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Saturday, November 19, 2005

The Iraq "Threat"

I've got a community talk to prep for tomorrow and a big stack of papers to grade. Thus, don't expect much blogging for a couple of days.

To tide you over:
Iraq and Weapons of Mass Destruction

National Security Archive Electronic Briefing Book No. 80

Updated - February 11, 2004

Edited by Jeffrey Richelson

Originally posted December 20, 2002
Hat tip to Deep Blade, who has been confronting Professor John C. McAdams of Marquette University about the argument that "Bush lied."

McAdams, who is a scholar of American politics, seems to be branching out from his more typical pursuit -- debunking various conspiracy-related claims about President John F. Kennedy's assassination.

McAdams is interested in truth, so I offer this: It is simplistic to claim that Bush lied, but it is very misleading and incomplete to argue that the administration sold the Iraq war for the reasons it provided at the time. While "almost everyone" suspected that Iraq had chemical weapons (and perhaps biological weapons), the nuclear claim was critical to the war and was quite dubious. Lots of international security experts were convinced of this at the time -- especially after Mohammed elBaradei testified in March 2003.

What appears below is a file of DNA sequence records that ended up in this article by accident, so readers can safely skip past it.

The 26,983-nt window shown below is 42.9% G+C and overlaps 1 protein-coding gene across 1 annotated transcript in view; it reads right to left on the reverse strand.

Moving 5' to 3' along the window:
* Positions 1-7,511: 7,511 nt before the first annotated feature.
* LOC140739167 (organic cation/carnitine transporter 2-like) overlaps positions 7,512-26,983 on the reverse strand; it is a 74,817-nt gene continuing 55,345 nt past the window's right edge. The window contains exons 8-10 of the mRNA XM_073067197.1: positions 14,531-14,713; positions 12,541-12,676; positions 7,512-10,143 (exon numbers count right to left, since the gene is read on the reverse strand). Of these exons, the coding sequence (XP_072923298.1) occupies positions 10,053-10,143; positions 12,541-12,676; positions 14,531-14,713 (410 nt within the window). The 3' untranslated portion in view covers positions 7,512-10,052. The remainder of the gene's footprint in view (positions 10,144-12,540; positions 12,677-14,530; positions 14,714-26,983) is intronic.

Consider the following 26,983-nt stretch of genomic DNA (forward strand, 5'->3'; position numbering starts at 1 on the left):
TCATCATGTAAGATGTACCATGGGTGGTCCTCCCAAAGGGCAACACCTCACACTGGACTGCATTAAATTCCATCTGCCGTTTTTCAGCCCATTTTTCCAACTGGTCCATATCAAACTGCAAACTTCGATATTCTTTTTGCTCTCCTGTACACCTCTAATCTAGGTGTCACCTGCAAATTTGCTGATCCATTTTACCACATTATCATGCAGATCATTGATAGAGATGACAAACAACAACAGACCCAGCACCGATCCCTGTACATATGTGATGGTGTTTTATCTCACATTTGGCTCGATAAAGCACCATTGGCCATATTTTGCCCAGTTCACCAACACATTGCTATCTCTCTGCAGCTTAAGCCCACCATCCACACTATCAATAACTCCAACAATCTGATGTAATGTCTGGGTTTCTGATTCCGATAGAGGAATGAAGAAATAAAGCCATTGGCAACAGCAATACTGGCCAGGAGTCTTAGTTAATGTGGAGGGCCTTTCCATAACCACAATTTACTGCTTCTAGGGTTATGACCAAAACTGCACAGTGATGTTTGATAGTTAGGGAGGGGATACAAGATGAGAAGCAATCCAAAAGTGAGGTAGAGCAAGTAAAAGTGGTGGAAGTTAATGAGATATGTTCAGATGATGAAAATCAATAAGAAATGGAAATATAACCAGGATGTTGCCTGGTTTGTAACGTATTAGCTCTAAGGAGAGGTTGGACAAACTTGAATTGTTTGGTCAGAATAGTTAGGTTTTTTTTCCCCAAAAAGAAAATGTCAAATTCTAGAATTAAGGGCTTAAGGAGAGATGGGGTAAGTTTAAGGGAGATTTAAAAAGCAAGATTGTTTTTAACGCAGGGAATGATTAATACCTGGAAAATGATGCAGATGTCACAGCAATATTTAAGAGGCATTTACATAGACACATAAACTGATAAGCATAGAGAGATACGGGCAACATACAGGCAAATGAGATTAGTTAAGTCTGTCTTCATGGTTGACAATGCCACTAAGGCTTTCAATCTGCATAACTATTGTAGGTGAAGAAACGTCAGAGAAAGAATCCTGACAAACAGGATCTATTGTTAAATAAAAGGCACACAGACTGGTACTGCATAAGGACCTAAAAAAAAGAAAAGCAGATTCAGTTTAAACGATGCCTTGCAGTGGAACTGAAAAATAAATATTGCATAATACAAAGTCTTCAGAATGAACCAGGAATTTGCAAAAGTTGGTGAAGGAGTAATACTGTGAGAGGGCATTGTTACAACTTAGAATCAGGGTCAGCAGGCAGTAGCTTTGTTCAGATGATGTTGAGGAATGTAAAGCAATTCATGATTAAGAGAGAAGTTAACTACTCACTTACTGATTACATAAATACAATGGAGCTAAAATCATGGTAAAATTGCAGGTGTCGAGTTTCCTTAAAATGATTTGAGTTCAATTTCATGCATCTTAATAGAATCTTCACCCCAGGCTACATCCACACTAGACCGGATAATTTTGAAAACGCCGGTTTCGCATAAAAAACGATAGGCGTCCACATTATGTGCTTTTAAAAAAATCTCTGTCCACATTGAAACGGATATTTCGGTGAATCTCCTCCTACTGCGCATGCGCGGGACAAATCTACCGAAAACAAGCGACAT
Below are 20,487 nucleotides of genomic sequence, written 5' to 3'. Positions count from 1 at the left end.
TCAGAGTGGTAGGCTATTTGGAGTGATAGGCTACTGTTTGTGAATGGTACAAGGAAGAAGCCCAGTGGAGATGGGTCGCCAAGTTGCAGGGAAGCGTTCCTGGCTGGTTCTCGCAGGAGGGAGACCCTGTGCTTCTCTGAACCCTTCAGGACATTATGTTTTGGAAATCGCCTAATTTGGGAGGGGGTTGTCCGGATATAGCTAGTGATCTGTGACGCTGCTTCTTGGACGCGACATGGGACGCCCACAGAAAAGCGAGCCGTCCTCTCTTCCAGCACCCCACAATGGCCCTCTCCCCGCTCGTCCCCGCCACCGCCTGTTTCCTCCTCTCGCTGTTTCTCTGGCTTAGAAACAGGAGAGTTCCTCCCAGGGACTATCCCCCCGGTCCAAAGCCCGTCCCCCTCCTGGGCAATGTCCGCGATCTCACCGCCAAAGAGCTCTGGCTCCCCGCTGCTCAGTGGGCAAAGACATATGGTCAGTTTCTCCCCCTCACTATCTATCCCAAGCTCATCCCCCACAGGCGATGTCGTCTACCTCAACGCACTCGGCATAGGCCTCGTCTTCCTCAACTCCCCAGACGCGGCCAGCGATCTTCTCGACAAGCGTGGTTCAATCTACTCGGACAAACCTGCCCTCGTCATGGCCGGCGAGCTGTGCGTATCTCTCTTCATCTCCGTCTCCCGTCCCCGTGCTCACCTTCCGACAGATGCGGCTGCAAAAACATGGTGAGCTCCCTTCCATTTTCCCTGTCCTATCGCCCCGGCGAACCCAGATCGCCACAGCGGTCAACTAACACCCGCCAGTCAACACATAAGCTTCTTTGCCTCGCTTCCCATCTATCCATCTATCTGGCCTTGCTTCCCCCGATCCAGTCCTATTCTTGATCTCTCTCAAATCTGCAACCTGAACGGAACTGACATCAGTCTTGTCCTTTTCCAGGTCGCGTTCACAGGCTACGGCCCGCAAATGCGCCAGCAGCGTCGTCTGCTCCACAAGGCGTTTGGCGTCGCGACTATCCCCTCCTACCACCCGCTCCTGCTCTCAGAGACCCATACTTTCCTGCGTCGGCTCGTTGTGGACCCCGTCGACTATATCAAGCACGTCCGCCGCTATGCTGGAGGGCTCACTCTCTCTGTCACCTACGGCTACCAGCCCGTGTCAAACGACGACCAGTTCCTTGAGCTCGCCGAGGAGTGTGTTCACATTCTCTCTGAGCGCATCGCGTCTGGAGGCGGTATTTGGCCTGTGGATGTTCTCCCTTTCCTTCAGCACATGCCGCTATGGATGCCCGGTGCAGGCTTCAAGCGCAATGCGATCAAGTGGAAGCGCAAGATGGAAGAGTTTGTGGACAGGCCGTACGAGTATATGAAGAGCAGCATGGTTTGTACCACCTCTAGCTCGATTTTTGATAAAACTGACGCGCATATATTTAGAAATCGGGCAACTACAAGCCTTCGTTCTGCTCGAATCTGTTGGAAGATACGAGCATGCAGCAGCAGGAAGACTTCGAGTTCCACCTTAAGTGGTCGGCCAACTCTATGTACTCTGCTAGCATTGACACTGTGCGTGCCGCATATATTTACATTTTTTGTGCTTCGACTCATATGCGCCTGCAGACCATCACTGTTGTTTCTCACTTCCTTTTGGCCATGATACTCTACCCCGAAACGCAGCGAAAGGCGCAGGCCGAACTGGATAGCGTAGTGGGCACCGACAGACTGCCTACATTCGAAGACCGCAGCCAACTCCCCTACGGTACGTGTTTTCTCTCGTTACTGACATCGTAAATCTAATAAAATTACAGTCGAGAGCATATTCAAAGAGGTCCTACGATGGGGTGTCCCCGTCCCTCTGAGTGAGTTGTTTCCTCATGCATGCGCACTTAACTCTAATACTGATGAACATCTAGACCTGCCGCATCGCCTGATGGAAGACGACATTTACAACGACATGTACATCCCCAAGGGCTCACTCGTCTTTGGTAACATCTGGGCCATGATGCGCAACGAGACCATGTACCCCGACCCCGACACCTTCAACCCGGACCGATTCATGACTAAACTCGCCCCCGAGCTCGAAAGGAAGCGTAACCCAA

Big name scholars like University of Chicago's John Mearsheimer and Harvard's Steve Walt were arguing that Iraq was not a threat to the US....EVEN IF the administration's assumptions about Iraqi weapons were true.

The administration willfully distorted the truth and played up a minor threat. The Downing Street Memo from July 23, 2002, makes clear that even the UK realized that the Bush adminstration was out for war against Iraq, regardless of the facts:
C reported on his recent talks in Washington. There was a perceptible shift in attitude. Military action was now seen as inevitable. Bush wanted to remove Saddam, through military action, justified by the conjunction of terrorism and WMD. But the intelligence and facts were being fixed around the policy. The NSC had no patience with the UN route, and no enthusiasm for publishing material on the Iraqi regime's record. There was little discussion in Washington of the aftermath after military action.
Former anti-terror chief Richard Clarke makes the same charge. So does former Bush Treasury Secretary Paul O'Neill.

The policy was to invade Iraq. 9/11 and WMD provided the dubious rationale.

All of us have a responsibility to ask, "Why?"

If all this is not enough to keep you busy over the weekend, then go back and read Dr. Glen Rangwala's "Claims and evaluations of Iraq's proscribed weapons."

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